Debutant director Vinil Mathew’s Hasee toh Phasee is a spirited and welcome entry into the romantic comedy genre in Bollywood which hasn’t given too many good films lately. The film surprises you with its unexpected quirks in its leads and their situations, yet falling beautifully into the rom-com trajectory. Mathew and writer Harshvardhan Kulkarni’s perky take on love indeed is ‘cucking frazzy.’
Just like produces Karan Johar and Anurag Kashyap coming from distinctly different cinematic affiliations, Nikhil (Sidharth Malhotra) and Meeta (Parineeti Chopra), too have starkly different ideologies. Nikhil is a struggling businessman, a non-achiever in a family of IPS and IFS officers. His remaining committed to his fiancée (played by Adah Sharma), is more an exercise at proving that he has some hold over his life. Meeta, on the other hand, is a non-conformist, a drug abuser anda chemical engineer who robs her own family to fund her research in China. Both odds, non-fits, black sheeps of their families meet briefly and then meet after seven years! But what keeps the potential love angle between the two on hold is the fact that Meeta turns out to be Nikhil’s fiancée’s sister. From this point, the film goes on a total rampage of defying rules, subtly mocking at the accepted social norms – the hideous amount of money spent in Indian weddings for instance, the even more hideous fun fairs surrounding the celebrations.
It, in that sense, is a celebration of aberrations, of how it is not just about the clichéd ‘two opposites’ falling in love, but two completely dysfunctional individuals finding what they have to offer each other. It’s the sheer oddity of get-up, of antics, of a total lack of pretence on Meeta’s part, delivered with panache by Parineeti, is what will touch the right chords with the viewers. Siddharth too, besides looks that distract, have shown commendable growth as an actor from his first film, Student of the Year. He holds his ground pretty well against Parineeti’s towering talent which doesn’t need any proving anymore. This was as much his film as it was Parineeti’s, for that matter the Director, Vinil Mathew’s.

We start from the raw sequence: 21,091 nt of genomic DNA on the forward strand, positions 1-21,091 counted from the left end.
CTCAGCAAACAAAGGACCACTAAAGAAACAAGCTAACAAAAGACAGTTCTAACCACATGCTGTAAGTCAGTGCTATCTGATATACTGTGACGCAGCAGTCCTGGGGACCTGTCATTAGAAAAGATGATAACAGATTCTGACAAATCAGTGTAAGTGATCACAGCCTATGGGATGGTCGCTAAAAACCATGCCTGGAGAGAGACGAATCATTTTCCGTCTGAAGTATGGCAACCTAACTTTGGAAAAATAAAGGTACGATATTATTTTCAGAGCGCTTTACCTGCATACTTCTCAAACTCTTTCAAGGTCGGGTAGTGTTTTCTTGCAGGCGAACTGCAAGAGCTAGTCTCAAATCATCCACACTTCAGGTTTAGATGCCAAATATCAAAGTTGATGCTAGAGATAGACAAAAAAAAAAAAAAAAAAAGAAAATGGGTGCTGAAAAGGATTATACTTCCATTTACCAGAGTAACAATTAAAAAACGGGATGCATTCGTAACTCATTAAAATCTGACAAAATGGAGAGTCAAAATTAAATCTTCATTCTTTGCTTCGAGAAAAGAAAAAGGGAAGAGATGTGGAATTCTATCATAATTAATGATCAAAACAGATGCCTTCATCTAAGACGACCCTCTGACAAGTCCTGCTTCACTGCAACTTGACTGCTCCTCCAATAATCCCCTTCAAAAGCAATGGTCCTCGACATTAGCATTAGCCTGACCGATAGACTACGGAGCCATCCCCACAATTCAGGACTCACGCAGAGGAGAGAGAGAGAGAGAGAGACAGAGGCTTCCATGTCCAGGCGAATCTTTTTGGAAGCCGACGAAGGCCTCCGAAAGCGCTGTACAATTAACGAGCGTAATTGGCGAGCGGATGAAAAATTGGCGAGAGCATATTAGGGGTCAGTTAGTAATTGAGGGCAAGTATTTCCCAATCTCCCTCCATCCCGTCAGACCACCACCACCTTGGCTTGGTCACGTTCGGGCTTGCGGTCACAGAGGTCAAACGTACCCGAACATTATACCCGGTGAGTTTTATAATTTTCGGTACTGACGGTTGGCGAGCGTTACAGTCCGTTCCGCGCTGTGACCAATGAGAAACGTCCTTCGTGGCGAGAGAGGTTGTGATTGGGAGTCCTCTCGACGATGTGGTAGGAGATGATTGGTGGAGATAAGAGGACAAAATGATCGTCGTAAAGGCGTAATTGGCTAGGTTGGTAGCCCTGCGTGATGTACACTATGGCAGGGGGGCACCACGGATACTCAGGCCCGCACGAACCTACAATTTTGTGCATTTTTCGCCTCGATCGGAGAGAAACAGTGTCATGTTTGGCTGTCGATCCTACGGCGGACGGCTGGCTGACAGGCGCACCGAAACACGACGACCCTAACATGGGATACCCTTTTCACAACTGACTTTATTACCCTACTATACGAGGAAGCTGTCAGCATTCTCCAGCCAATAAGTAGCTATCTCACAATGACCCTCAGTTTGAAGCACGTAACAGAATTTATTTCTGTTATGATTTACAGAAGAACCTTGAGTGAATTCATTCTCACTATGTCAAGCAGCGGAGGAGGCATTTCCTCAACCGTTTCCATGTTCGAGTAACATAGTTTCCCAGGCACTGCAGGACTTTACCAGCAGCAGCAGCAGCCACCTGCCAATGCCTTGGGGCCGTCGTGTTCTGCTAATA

If he falters in any way is his dance moves which unfortunately is so important for mainstream actors even today. He was not Shammi-like at all while doing ‘Shake it Like Shammi.’ One sees refreshingly real people in the ensemble wedding cast – ones you bump into in every wedding, a far cry from the over dose of glammed-up naanis and daadis. The music by Vishal-Shekhar grows on you but certainly is not the highlight of the film. A spoof on ACP Pradyuman had the house bursting in laughter and was definitely the highlight for me.
The rare occasions over which the film fails are few scenes which were dragged beyond serving for any plot or humor.Hasee Toh Phasee could be your best bet at cinemas this week. Those of you who are only looking for a formulaic Bollywood romance to go with the Valentine’s Day spirit, you might want to steer clear from this one. As perfectly put by Meena Iyer, “Hasee toh Phasee is for the romantics who like their martinis stirred not shaken.”